Abstract. A 3-yr study was conducted in California’s southern San Joaquin Valley to determine the overwintering survival of the corn leafhopper, Dalbulus maidis. The corn leafhopper, Dalbulus maidis (Delong and Wolcott) is found only in subtropical and tropical areas of America. Its host range is limited to maize and its . The corn leafhopper, Dalbulus maidis (DeLong & Wolcott) (Hemiptera: Cicadellidae), is one of the most important pests of corn, Zea mays L. (Poaceae), in Latin.

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Sentinel plants, placed in the field to detect the presence of S.

maize leafhopper (Dalbulus maidis)

In addition, infection with S. The warmer conditions may have contributed to an increase in the number of infected sentinel plants. Commercially planted corn in grower fields was also examined for the presence of leafhoppers and tested for the occurrence of the spiroplasma.

Traps were returned to the laboratory, and the number and sex of leafhoppers on each card was determined. All three stunting pathogens are persistently transmitted by the corn leafhopper; once an msidis becomes a vector, it transmits for life. This results in corn being grown for up to 9 mo. Maize streak virus MSV. Immigration from Mexico seemed to be an unlikely because the distance from D.

Add to this the presence of volunteers for an additional mo, and corn becomes almost a year-round crop. The report by Kloepper et al. Beginning in Maicis or November, the sticky cards were placed adjacent to corn fields in Fresno, Kings, and Tulare Counties that had high numbers of corn leafhopper during the previous summer, next to alfalfa fields, and in riparian areas next to fields previously planted to corn.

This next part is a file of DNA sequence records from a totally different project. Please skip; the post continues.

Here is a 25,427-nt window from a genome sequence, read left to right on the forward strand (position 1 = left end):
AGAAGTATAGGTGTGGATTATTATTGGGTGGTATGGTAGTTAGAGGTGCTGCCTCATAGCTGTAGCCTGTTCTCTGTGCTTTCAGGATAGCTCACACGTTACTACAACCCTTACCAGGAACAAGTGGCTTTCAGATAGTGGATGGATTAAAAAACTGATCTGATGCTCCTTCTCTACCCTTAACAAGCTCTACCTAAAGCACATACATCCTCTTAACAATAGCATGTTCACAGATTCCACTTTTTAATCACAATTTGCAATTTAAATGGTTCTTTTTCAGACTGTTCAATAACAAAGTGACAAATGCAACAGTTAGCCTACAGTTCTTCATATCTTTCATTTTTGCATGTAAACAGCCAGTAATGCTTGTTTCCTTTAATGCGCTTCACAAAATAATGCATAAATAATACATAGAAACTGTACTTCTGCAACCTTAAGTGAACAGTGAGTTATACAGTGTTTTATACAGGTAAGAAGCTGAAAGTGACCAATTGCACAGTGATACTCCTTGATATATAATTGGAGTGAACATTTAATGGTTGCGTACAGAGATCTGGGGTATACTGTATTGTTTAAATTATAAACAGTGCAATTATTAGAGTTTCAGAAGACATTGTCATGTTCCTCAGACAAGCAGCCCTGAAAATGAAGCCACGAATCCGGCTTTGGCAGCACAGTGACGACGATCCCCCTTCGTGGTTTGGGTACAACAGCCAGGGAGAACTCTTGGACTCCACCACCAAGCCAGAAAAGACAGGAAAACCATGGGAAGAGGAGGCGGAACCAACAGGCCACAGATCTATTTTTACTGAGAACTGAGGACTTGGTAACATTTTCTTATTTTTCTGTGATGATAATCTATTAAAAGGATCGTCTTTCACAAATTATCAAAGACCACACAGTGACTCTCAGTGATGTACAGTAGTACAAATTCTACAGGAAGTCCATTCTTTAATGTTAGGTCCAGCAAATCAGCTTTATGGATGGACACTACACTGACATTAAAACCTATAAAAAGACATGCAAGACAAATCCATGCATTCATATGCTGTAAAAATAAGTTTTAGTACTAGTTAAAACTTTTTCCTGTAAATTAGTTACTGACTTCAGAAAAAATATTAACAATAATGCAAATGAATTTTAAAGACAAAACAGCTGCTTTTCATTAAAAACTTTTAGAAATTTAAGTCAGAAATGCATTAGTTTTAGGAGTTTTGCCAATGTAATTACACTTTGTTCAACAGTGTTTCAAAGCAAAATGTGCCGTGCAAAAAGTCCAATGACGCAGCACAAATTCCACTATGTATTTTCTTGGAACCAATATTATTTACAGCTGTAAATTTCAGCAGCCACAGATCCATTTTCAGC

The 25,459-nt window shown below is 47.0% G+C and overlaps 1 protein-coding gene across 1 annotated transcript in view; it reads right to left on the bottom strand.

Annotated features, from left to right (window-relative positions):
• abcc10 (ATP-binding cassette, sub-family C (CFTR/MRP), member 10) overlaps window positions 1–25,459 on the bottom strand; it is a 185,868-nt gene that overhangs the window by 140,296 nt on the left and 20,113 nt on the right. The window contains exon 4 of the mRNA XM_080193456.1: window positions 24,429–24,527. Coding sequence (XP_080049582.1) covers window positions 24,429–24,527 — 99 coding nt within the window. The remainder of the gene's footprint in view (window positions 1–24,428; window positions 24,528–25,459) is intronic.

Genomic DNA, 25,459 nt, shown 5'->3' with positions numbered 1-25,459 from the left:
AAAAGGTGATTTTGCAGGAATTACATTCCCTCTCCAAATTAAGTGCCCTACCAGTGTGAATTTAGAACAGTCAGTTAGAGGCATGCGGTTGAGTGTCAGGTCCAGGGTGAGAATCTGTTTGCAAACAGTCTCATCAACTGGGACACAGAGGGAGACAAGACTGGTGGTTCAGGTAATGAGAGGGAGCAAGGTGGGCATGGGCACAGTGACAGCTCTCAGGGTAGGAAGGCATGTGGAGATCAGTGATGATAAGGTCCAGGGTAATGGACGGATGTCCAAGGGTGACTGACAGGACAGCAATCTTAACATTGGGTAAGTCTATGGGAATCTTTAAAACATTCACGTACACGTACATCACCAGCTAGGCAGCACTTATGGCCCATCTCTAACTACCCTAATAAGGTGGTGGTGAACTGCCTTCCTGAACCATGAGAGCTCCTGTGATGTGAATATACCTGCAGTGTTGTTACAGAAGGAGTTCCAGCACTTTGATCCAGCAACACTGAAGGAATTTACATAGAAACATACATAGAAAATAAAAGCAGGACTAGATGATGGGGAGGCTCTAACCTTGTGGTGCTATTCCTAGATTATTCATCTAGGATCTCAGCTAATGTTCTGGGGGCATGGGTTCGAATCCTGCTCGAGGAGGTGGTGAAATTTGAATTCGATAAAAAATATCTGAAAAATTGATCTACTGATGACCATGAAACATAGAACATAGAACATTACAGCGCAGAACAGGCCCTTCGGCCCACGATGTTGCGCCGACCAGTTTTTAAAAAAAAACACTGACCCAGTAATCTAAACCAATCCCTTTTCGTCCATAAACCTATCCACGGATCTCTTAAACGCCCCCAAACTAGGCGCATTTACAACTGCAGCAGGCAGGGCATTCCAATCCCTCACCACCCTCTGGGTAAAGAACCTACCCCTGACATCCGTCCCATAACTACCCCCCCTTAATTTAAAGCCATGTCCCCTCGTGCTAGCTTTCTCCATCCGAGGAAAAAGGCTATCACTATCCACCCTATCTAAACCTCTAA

Overwintering of Corn Leafhopper, Dalbulus maidis Homoptera: These plants were not specified as feeding hosts, and their role in the overwintering of D. Like most websites we use cookies. Corn stunt disease can result in even more significant yield losses than those attributable to direct leafhopper feeding NaultMoya-Raygoza and Nault Both plantings were adjacent to a corn field that had high populations of corn leafhopper the previous fall.


Cicadellidaeand Spiroplasma kunkelii Mycoplasmatales: In addition, the incidence of corn stunt continued to increase annually as well. At this point, we suspected that D. The nucleus, which is linear and thin, measured from In other areas of the United States, investigators have speculated that infestations came from elsewhere as well. The head region is formed by a small acrosome and the nucleus.

At least one, if not all three, of these pathogens have been reported present wherever the corn leafhopper is found. Annual movement of Dalbulus maidis into the southern United States and its role as vector of the corn stunt dalgulus. During the winter of andvolunteer plants were examined during January, February, and March for the presence of surviving leafhoppers. Plants were cut at ground level, transported to the laboratory where they were chilled to dalbullus leafhopper movement, and examined for the presence of adults and nymphs.

Nault noted that the appearance of D.